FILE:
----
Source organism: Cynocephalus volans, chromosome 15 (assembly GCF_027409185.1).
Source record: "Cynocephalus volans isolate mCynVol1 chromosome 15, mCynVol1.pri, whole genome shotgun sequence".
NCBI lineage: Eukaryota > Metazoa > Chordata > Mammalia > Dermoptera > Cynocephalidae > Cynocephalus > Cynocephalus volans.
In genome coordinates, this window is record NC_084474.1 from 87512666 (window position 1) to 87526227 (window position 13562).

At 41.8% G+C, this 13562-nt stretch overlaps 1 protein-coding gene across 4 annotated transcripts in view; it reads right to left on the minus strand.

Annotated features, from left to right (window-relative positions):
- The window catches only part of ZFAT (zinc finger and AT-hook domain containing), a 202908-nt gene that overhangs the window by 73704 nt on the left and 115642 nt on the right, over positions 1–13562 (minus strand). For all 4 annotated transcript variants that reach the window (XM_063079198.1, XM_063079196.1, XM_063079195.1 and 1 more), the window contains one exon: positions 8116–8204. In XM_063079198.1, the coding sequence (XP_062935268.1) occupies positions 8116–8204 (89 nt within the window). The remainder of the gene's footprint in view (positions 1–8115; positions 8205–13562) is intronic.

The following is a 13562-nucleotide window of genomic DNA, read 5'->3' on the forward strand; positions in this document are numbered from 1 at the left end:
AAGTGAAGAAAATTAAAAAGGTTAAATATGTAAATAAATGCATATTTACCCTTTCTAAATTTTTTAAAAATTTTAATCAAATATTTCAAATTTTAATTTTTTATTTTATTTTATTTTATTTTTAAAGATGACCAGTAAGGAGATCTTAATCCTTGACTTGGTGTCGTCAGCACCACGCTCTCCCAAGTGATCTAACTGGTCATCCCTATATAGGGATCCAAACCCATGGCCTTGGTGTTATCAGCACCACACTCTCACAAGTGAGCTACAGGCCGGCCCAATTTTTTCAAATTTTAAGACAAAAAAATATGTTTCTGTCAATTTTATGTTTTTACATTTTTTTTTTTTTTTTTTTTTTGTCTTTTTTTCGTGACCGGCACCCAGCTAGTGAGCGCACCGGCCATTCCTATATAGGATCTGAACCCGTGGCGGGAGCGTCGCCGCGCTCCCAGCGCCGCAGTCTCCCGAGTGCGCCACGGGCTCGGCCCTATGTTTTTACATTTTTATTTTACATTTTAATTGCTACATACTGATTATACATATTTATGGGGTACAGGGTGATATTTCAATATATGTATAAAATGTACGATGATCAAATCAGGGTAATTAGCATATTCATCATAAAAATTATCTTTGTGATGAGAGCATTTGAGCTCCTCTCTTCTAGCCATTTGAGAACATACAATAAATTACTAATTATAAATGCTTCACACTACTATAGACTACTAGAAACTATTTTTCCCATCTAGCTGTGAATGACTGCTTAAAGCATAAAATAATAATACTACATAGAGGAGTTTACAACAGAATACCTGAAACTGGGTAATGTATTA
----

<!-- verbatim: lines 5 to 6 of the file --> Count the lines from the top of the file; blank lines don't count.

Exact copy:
At 41.8% G+C, this 13562-nt stretch overlaps 1 protein-coding gene across 4 annotated transcripts in view; it reads right to left on the minus strand.

Annotated features, from left to right (window-relative positions):